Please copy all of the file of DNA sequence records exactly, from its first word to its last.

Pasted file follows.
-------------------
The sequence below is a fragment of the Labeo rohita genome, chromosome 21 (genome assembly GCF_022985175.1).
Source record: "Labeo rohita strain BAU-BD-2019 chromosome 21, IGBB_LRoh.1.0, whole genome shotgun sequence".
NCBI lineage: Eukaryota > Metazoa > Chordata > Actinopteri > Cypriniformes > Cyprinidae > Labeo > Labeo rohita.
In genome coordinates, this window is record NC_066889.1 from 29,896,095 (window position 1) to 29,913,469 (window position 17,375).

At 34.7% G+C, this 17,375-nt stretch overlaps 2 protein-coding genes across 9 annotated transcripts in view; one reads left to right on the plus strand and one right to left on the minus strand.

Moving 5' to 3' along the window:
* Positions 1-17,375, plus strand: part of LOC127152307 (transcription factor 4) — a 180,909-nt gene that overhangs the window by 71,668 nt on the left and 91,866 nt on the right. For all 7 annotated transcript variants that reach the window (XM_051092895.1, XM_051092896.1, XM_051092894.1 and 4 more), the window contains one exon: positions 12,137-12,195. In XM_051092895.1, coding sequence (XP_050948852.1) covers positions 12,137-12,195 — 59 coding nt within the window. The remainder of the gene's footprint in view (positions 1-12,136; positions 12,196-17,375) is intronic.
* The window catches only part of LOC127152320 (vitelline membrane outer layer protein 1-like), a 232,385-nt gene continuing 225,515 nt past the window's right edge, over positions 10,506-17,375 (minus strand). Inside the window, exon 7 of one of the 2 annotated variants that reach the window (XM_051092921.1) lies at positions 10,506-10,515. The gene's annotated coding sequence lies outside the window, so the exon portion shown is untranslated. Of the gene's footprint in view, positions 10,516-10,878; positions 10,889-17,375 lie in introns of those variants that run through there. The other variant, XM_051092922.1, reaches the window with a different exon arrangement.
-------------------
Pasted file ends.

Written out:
The sequence below is a fragment of the Labeo rohita genome, chromosome 21 (genome assembly GCF_022985175.1).
Source record: "Labeo rohita strain BAU-BD-2019 chromosome 21, IGBB_LRoh.1.0, whole genome shotgun sequence".
NCBI lineage: Eukaryota > Metazoa > Chordata > Actinopteri > Cypriniformes > Cyprinidae > Labeo > Labeo rohita.
In genome coordinates, this window is record NC_066889.1 from 29,896,095 (window position 1) to 29,913,469 (window position 17,375).

At 34.7% G+C, this 17,375-nt stretch overlaps 2 protein-coding genes across 9 annotated transcripts in view; one reads left to right on the plus strand and one right to left on the minus strand.

Moving 5' to 3' along the window:
* Positions 1-17,375, plus strand: part of LOC127152307 (transcription factor 4) — a 180,909-nt gene that overhangs the window by 71,668 nt on the left and 91,866 nt on the right. For all 7 annotated transcript variants that reach the window (XM_051092895.1, XM_051092896.1, XM_051092894.1 and 4 more), the window contains one exon: positions 12,137-12,195. In XM_051092895.1, coding sequence (XP_050948852.1) covers positions 12,137-12,195 — 59 coding nt within the window. The remainder of the gene's footprint in view (positions 1-12,136; positions 12,196-17,375) is intronic.
* The window catches only part of LOC127152320 (vitelline membrane outer layer protein 1-like), a 232,385-nt gene continuing 225,515 nt past the window's right edge, over positions 10,506-17,375 (minus strand). Inside the window, exon 7 of one of the 2 annotated variants that reach the window (XM_051092921.1) lies at positions 10,506-10,515. The gene's annotated coding sequence lies outside the window, so the exon portion shown is untranslated. Of the gene's footprint in view, positions 10,516-10,878; positions 10,889-17,375 lie in introns of those variants that run through there. The other variant, XM_051092922.1, reaches the window with a different exon arrangement.